Another Case Study to Examine

Another Case Study to Examine

Article posted in Charitable Remainder Trust on 28 August 2014| 7 comments
audience: National Publication, Two Hawks Consulting, LLC | last updated: 28 August 2014
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Summary

In this brief article, we seek your knowledge and advice on another tricky estate mess. Read on and reply.

by Randy A. Fox

Recently another colleague called me with yet another example of poor design and poor execution in a large charitable gift case. The call to me was to talk through various options to rescue the elderly couple, who were the income beneficiaries of this plan, or at least to mitigate their situation. We made some progress but the issue is still unresolved.

Here’s the story. Many, years ago, the couple, a successful executive and his wife, established a charitable remainder unitrust to benefit their alma mater and several other charities that they were closely affiliated with. The university was the moving force behind the decision and the 80% beneficiary and trustee of the trust. The trust was a net income trust, the only one I’ve ever seen in my career. The trust was funded with $2 million of appreciated securities originally. Those securities were sold and reinvested for income. Later, the trustee convinced the couple to contribute their home to the trust (after they’d moved out and before it was sold, of course). Now the trust was worth close to $3 million but the couple had little other net worth.

Currently, they live in a senior residential community but the expense absorbs virtually all of their income. In today’s low interest environment, the trust is only able to produce $60,000 annually. All that remains of their other assets has been spent and they only have Social Security income as a buffer. This is a situation where the couple’s benevolence has unintentionally impeded their own peace of mind. The couple believes that if they could get enough cash to buy a condo, their living expenses would drop dramatically and they could exist on less money. They’ve asked us to rescue them from this unfortunate mess.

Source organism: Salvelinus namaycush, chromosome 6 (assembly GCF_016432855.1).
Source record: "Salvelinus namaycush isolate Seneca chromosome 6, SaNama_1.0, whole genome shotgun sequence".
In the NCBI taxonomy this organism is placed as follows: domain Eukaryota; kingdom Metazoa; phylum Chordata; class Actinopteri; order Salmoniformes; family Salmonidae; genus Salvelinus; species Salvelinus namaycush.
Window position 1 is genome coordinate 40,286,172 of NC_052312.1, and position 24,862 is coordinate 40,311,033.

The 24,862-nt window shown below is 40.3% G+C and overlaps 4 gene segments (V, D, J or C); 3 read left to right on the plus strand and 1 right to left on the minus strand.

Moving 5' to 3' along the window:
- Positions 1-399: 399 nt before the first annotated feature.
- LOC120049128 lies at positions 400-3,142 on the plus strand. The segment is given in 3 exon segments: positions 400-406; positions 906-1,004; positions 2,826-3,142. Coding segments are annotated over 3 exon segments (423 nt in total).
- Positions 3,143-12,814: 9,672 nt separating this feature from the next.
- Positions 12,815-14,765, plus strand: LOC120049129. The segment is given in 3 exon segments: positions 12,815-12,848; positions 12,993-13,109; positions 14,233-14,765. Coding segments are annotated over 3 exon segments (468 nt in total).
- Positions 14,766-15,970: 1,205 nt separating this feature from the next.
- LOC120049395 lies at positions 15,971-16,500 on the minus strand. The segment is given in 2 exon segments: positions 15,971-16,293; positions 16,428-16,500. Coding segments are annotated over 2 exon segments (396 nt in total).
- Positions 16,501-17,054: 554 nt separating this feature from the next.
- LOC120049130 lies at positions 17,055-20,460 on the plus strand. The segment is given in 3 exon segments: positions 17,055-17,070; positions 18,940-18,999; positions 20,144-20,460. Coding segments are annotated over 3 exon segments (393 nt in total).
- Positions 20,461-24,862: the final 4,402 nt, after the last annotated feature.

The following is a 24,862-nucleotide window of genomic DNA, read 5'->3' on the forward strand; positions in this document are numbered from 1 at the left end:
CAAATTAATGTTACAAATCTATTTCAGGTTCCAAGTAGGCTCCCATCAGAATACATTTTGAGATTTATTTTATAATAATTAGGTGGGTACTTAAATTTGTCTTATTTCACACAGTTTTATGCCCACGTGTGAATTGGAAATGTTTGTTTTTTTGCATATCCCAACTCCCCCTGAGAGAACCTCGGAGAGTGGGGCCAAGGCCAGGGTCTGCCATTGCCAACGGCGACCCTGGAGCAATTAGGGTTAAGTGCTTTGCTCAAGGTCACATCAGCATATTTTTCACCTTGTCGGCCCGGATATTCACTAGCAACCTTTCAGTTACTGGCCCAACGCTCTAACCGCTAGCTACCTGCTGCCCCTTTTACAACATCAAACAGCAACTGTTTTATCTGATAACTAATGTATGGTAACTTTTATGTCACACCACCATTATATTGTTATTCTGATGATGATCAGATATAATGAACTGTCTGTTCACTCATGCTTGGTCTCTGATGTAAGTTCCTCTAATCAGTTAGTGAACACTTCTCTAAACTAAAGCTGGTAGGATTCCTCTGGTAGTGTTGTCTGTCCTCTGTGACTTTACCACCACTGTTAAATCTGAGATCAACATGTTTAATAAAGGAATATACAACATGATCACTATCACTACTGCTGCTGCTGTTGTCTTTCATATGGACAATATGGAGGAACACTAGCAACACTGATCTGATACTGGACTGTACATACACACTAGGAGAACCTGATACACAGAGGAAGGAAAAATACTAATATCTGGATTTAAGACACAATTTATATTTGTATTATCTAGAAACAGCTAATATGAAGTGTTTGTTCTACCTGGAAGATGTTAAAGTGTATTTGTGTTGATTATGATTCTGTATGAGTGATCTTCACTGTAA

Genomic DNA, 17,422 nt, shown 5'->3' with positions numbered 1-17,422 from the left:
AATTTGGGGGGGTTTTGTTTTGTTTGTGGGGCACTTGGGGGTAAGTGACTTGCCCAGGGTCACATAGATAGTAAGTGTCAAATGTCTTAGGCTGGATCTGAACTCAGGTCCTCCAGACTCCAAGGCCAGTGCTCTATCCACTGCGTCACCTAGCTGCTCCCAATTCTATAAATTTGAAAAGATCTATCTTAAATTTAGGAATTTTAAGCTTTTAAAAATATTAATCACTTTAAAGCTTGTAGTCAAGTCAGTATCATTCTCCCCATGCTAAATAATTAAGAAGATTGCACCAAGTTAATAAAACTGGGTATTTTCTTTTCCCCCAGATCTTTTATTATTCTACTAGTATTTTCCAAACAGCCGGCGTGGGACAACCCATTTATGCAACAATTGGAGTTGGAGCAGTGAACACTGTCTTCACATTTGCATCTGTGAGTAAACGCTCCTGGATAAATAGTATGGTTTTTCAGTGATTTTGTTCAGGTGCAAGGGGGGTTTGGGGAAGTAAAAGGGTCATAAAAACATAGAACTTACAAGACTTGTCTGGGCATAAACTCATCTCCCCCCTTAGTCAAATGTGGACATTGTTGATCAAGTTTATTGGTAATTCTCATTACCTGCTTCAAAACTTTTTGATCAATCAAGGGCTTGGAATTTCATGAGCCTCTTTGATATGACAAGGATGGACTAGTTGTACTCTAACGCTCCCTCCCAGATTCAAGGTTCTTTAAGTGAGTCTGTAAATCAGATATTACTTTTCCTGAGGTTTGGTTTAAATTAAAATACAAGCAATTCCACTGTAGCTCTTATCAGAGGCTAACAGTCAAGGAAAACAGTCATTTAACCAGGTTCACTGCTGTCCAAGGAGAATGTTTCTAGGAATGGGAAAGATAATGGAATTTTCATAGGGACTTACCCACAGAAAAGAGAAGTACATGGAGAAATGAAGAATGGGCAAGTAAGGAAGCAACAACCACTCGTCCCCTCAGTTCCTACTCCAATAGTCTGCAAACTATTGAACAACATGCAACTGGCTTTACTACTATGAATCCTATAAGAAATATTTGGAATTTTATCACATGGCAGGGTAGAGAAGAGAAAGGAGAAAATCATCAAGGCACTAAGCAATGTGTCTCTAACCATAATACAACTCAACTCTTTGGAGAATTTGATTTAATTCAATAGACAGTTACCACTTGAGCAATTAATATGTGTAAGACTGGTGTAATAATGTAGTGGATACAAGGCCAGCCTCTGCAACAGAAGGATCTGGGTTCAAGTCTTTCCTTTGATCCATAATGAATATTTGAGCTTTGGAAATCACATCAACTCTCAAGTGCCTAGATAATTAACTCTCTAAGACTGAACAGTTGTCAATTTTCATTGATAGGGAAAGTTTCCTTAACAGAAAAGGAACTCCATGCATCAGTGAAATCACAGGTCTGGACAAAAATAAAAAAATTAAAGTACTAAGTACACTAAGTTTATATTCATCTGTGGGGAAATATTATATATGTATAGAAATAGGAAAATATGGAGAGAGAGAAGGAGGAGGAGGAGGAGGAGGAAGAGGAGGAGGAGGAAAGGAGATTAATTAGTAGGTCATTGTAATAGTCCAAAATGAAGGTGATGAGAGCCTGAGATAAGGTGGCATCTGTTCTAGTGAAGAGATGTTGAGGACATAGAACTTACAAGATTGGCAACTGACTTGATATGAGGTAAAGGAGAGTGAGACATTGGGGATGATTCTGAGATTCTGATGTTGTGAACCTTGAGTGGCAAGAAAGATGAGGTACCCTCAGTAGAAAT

In our several conversations we have considered a number of options. Our first was to bifurcate the trust and sell the remainder interest in one of the trusts. That would provide the couple with enough after tax cash to purchase their condo but would also reduce their income by half. We’ve also considered some sort of judicial reform in order to apply UPIA to produce higher distributions from the trust. We also found a fixed annuity that could raise the income to a little over 3% but what if interest rates rise in the meantime? There are no easy answers to be found, though there seldom are in situations such as this.

Currently the situation is not completely resolved. I’m resigned to the fact that there is not a miracle to be produced and I can’t fix everything for them. They are still fiercely charitable and steadfastly loyal to their institutions of choice. And we’re still working to improve their lives. Suggestions anyone?

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Re: Another Case Study to Examine

Randy, $60k annual income is only 2% of a $3mm portfolio. Why not implement the Household Endowment Model using the Bucket Strategy income plan? Put 25% of assets into an income variable annuity producing at least 4.5% guaranteed with a chance to get raises, 25% into non-publicly traded REITs and BDCs producing 6% to 7.5% of durable income, the balance between short duration bonds yielding about 3.5% and dividend growing stocks offering some growth potential and 4% dividends. We've just increased their income by a ton with very little additional long term market risk.

Re: Another Case Study to Examine

Mike,
Thanks for your reply. Adjusting the portfolio has been suggested though the trustee, is the Institution with its own portfolio manager. doubt we'll get them to go for the REIT